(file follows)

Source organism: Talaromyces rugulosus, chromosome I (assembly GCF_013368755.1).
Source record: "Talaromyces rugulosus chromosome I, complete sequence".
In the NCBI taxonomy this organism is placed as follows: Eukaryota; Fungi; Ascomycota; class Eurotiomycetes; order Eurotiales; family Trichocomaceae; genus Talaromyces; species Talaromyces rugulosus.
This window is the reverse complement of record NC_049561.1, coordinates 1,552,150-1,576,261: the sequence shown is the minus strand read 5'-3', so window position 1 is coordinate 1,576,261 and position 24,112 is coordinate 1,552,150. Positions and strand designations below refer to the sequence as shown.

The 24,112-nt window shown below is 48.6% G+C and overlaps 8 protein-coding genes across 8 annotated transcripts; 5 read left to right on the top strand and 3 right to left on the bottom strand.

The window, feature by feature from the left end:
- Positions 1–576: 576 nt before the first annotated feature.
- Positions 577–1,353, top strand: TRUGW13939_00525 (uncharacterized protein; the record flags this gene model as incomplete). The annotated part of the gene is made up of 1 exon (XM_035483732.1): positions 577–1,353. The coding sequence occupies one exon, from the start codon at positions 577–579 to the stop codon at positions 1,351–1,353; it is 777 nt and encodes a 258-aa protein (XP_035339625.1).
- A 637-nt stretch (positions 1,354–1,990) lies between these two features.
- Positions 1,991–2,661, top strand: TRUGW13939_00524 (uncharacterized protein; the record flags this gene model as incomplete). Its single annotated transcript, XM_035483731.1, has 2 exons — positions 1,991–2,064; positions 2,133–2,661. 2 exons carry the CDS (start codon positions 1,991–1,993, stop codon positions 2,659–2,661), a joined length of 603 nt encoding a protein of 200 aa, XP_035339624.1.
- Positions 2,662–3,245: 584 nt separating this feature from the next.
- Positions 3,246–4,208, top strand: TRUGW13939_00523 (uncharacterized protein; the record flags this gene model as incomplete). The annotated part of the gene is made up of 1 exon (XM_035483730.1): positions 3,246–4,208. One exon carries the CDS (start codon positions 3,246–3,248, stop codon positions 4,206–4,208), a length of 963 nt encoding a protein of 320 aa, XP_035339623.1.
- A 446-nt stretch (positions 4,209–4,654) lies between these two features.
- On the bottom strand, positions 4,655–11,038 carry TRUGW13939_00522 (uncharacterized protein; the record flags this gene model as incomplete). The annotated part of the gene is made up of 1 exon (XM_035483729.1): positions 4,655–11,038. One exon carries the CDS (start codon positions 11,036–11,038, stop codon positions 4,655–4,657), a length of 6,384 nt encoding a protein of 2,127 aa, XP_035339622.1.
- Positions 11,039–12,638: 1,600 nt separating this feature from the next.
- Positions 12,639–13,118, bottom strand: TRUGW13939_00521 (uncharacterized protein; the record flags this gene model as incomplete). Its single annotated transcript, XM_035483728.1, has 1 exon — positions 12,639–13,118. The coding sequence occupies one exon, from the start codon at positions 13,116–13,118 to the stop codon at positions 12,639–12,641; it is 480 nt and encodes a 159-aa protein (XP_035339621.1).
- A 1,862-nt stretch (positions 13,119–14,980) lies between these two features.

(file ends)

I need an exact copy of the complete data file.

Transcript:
Source organism: Talaromyces rugulosus, chromosome I (assembly GCF_013368755.1).
Source record: "Talaromyces rugulosus chromosome I, complete sequence".
In the NCBI taxonomy this organism is placed as follows: Eukaryota; Fungi; Ascomycota; class Eurotiomycetes; order Eurotiales; family Trichocomaceae; genus Talaromyces; species Talaromyces rugulosus.
This window is the reverse complement of record NC_049561.1, coordinates 1,552,150-1,576,261: the sequence shown is the minus strand read 5'-3', so window position 1 is coordinate 1,576,261 and position 24,112 is coordinate 1,552,150. Positions and strand designations below refer to the sequence as shown.

The 24,112-nt window shown below is 48.6% G+C and overlaps 8 protein-coding genes across 8 annotated transcripts; 5 read left to right on the top strand and 3 right to left on the bottom strand.

The window, feature by feature from the left end:
- Positions 1–576: 576 nt before the first annotated feature.
- Positions 577–1,353, top strand: TRUGW13939_00525 (uncharacterized protein; the record flags this gene model as incomplete). The annotated part of the gene is made up of 1 exon (XM_035483732.1): positions 577–1,353. The coding sequence occupies one exon, from the start codon at positions 577–579 to the stop codon at positions 1,351–1,353; it is 777 nt and encodes a 258-aa protein (XP_035339625.1).
- A 637-nt stretch (positions 1,354–1,990) lies between these two features.
- Positions 1,991–2,661, top strand: TRUGW13939_00524 (uncharacterized protein; the record flags this gene model as incomplete). Its single annotated transcript, XM_035483731.1, has 2 exons — positions 1,991–2,064; positions 2,133–2,661. 2 exons carry the CDS (start codon positions 1,991–1,993, stop codon positions 2,659–2,661), a joined length of 603 nt encoding a protein of 200 aa, XP_035339624.1.
- Positions 2,662–3,245: 584 nt separating this feature from the next.
- Positions 3,246–4,208, top strand: TRUGW13939_00523 (uncharacterized protein; the record flags this gene model as incomplete). The annotated part of the gene is made up of 1 exon (XM_035483730.1): positions 3,246–4,208. One exon carries the CDS (start codon positions 3,246–3,248, stop codon positions 4,206–4,208), a length of 963 nt encoding a protein of 320 aa, XP_035339623.1.
- A 446-nt stretch (positions 4,209–4,654) lies between these two features.
- On the bottom strand, positions 4,655–11,038 carry TRUGW13939_00522 (uncharacterized protein; the record flags this gene model as incomplete). The annotated part of the gene is made up of 1 exon (XM_035483729.1): positions 4,655–11,038. One exon carries the CDS (start codon positions 11,036–11,038, stop codon positions 4,655–4,657), a length of 6,384 nt encoding a protein of 2,127 aa, XP_035339622.1.
- Positions 11,039–12,638: 1,600 nt separating this feature from the next.
- Positions 12,639–13,118, bottom strand: TRUGW13939_00521 (uncharacterized protein; the record flags this gene model as incomplete). Its single annotated transcript, XM_035483728.1, has 1 exon — positions 12,639–13,118. The coding sequence occupies one exon, from the start codon at positions 13,116–13,118 to the stop codon at positions 12,639–12,641; it is 480 nt and encodes a 159-aa protein (XP_035339621.1).
- A 1,862-nt stretch (positions 13,119–14,980) lies between these two features.